Let Him Who Boasts…

Let Him Who Boasts…

Fourth Sunday of the Year. Fr Simon Gaine shows how living the life of the Beatitudes does give us something to boast about.

What do we have to boast about? What are we to boast about? I mean, what do we amount to that would justify a boast?

We normally think of people boasting as lavishing praise on themselves, perhaps praising themselves for their achievements or expressing annoying pride in something personal to them — something they have or someone they know. People might boast of their wisdom, their power or their nobility; and it’s normally boring.

So should we then be boasting at all? Isn’t it all rather unpleasant and vulgar and best avoided? It’s easy to think that no one should boast at all, especially when we are called to be humble, as we read in our first reading from the prophet Zephaniah: ‘Seek humility.’

St Paul doesn’t seem to have a problem with boasting. At least not boasting in itself. It all comes down to what we have to boast about.

Paul is clear that we don’t have anything at all to boast about, at least not before God. And we know that no human being can boast in the presence of God, because God has disregarded anything natural we might have to boast about. Instead he made a choice for those who had nothing to boast about — the first Christians at Corinth to whom Paul was writing had no wisdom, power or nobility by any worldly standards.

There’s nothing we have to boast about before God, and the reason is that there is an infinite distance between ourselves and our Creator. Nothing we have of ourselves can purchase him for us, nothing can demand his attention, nothing can require his grace. The difference between mere creatures and their Creator is too great.

For one thing our sinfulness has damaged us, and our acts fall woefully short of God’s law of love. And yet, even if we were sinless, nothing human we could do would demand his grace, require him for ourselves. Our limited creatureliness and our finitude, however good they might be in themselves, would see to that. Not even human goodness can make a claim on a gift that comes from beyond our limited nature.

All this God proves to us by his choice of those who are foolish and powerless in the eyes of the world. And yet by his gift, by his grace, God gives us something to boast about. He gives us himself. He gives himself to us in Christ, and he comes to dwell in hearts, our lives, our thoughts and our actions. And God is worth the boast.

God’s love, his goodness, is without limits and is worthy of all praise. He is worth every boast. And now we can boast about this gift, because it is ours, he is ours — he is given to us. Paul says that Christ has become our wisdom, ourrighteousness, oursanctification, and ourredemption. By his own free gift God has become ours, and so is ours to boast of. Let him who boasts, says St Paul, boast of the Lord!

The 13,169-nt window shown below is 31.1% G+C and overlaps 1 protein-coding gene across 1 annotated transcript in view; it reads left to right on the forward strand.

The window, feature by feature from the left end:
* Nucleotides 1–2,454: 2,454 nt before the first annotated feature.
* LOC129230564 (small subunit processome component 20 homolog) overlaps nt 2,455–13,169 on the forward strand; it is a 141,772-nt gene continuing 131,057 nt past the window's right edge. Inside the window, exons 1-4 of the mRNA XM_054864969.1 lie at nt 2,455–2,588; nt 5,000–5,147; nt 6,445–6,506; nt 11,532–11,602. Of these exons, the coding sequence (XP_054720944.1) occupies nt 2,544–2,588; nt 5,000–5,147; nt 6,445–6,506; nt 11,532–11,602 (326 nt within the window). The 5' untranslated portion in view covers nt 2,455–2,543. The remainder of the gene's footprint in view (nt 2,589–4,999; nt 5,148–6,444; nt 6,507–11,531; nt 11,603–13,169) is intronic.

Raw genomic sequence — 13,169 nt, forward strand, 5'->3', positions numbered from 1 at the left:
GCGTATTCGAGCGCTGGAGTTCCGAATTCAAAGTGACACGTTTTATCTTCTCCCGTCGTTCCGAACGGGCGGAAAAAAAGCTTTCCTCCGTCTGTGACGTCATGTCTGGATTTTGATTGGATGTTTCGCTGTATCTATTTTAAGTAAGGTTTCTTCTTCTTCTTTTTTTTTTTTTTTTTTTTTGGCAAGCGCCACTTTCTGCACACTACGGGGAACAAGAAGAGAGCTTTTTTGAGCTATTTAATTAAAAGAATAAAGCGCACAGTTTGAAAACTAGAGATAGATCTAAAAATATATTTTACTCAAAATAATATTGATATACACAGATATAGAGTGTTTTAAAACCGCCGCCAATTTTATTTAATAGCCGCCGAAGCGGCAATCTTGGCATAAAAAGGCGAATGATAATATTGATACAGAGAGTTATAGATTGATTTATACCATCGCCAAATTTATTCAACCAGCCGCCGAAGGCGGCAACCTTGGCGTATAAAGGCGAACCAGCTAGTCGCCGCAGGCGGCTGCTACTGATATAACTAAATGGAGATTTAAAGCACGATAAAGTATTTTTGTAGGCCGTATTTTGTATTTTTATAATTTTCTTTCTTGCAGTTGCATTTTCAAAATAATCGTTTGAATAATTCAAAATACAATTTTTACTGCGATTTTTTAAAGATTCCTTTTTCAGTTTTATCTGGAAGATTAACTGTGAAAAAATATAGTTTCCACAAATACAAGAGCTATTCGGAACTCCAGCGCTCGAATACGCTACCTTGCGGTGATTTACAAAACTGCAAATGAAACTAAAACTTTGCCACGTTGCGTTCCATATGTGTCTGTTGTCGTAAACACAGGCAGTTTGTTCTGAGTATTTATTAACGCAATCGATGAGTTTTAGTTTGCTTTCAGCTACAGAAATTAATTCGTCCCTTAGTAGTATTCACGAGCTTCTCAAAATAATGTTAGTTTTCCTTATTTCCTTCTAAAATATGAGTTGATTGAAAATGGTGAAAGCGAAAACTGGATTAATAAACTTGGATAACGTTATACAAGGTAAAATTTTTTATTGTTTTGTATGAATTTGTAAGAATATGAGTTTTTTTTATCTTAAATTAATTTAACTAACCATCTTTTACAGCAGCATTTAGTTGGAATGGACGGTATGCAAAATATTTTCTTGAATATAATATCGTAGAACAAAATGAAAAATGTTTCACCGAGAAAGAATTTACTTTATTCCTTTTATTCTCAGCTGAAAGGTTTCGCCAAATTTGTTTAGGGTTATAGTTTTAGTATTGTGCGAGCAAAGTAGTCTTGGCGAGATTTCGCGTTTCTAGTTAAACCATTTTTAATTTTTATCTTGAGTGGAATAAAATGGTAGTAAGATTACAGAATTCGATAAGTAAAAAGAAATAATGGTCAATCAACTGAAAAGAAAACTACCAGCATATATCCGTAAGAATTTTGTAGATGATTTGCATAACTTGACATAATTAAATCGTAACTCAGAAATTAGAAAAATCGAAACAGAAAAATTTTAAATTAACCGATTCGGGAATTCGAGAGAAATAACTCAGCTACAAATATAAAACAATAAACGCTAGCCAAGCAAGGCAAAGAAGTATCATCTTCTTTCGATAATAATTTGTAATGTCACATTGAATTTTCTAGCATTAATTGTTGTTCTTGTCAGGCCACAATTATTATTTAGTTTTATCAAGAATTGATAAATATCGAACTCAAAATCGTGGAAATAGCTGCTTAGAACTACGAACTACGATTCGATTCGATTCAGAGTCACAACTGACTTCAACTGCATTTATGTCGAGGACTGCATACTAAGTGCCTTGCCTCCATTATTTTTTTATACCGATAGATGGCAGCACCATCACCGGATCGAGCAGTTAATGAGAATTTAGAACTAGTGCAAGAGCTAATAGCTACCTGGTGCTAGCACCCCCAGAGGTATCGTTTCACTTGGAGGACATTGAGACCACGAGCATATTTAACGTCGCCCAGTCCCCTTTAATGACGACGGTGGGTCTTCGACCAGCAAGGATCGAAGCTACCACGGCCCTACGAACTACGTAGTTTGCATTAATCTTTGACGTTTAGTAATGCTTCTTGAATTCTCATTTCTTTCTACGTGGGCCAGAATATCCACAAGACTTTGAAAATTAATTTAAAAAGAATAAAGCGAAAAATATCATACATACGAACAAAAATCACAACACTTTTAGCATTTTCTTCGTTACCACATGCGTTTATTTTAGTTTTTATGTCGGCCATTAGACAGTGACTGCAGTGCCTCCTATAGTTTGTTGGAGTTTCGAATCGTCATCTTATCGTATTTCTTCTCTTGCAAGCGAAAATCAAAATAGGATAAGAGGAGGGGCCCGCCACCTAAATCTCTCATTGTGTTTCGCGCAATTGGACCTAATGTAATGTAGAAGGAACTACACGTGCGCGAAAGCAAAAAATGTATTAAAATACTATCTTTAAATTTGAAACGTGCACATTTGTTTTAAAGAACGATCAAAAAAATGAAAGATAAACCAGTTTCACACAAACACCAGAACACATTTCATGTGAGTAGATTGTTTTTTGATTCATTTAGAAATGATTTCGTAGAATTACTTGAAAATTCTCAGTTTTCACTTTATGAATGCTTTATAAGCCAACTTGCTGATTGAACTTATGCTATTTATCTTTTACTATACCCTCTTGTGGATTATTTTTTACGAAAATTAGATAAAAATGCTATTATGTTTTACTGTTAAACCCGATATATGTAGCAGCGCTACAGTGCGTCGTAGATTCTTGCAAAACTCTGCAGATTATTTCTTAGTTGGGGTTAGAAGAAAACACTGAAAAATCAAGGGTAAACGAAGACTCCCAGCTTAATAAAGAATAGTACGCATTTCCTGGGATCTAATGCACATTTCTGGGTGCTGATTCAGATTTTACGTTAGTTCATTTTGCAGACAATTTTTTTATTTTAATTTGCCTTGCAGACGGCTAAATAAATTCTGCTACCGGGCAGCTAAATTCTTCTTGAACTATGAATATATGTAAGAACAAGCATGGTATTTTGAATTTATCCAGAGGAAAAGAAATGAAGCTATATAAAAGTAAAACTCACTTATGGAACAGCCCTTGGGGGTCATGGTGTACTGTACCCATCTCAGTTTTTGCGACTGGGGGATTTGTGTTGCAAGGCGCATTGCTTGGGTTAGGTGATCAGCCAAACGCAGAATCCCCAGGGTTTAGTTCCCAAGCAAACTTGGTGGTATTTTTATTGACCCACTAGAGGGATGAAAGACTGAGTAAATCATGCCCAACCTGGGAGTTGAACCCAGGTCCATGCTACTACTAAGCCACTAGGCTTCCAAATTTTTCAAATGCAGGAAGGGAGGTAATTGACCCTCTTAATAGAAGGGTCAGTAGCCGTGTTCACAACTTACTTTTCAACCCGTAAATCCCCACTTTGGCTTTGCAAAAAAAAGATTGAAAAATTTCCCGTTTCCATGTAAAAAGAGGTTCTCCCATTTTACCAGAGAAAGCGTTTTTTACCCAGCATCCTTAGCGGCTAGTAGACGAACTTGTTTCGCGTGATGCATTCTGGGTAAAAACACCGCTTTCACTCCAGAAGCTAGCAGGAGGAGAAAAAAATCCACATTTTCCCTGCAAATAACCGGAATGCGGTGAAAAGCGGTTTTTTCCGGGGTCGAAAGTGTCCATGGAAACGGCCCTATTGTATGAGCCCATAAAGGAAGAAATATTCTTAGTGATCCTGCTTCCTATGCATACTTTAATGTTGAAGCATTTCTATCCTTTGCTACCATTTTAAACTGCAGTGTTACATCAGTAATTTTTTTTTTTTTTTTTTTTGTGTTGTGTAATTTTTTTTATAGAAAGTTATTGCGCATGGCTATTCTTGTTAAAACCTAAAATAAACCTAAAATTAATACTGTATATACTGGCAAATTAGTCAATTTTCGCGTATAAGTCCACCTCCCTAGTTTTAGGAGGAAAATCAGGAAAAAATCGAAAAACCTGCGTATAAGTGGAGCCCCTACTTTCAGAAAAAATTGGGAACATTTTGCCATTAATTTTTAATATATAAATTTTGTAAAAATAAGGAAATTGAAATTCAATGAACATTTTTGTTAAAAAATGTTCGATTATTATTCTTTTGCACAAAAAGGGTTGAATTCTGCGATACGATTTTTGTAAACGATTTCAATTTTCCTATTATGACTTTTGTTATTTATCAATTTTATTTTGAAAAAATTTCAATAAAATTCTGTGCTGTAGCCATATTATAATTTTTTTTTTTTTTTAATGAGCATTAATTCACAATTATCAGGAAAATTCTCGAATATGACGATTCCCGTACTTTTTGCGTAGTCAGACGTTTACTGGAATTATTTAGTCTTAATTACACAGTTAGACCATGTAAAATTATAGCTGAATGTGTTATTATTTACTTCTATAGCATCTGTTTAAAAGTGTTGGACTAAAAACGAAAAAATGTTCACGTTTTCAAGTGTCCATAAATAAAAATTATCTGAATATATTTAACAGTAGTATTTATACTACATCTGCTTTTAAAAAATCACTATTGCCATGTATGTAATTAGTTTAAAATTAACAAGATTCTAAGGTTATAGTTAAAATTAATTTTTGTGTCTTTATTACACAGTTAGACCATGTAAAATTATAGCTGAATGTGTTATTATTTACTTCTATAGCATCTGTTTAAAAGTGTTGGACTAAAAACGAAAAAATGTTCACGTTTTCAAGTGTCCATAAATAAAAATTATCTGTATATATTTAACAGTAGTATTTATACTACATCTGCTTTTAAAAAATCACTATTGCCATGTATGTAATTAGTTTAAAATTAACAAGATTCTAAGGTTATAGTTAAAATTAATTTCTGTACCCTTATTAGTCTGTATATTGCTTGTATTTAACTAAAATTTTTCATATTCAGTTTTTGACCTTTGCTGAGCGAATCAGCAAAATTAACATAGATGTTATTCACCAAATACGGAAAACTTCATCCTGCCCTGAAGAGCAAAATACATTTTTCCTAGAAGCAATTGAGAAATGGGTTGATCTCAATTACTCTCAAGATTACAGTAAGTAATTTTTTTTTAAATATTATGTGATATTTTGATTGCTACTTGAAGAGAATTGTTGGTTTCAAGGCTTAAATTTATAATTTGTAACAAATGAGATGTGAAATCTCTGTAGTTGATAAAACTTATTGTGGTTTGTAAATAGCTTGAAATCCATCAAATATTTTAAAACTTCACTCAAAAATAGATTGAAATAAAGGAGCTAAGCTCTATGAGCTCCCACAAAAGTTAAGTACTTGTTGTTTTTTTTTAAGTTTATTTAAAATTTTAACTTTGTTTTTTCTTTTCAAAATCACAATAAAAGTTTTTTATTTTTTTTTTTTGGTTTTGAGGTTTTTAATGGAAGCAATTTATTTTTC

So boasting is possible, but do we need to do it? If boasting in general is unpleasant and vulgar, is boasting of the Lord any better? Should we really be boasting of wisdom, greatness and might, even if its God’s?

Perhaps we do. Remember that our human goodness could make no demands on God, could require nothing of him. What, though, of the divine goodness that has been given to us? Does it make demands? Truly it does make demands, and it can do so in all justice. The goodness of God demands our praise, the goodness of God expressed in nature and the goodness of God given us in grace, the goodness of God simply as it is. It requires the praise of our mouths and the worship of our lives, the blessed and demanding life Jesus portrays for us in the Sermon on the Mount.

Of course God will not suffer if we fail to praise him. God is perfectly fulfilled in his own grasp of his own goodness — nothing can take away from his perfect beatitude. If we fail to praise God, we are the ones who will suffer, because we risk losing the gift God has given us. If God is within us, we need to nurture this gift, nurture it by our praise, our faith, hope and love.

So let us boast by praising not ourselves but God, not for anything we have of ourselves but for what he has given us! Let our hearts and our minds nurture his gifts, until he grants us our reward, that we may sing his praise for ever in heaven!

Readings: Zephaniah 2:3,3:12-13 | 1 Corinthians 1:26-31 | Matthew 5:1-12

fr Simon Francis Gaine, former Regent of Studies of the English Province, holds the Servais Pinckaers Chair in Theological Anthropology and Ethics at the Angelicum University in Rome. He is the author of several books including 'Did the Saviour See the Father?' published by Bloomsbury in 2015.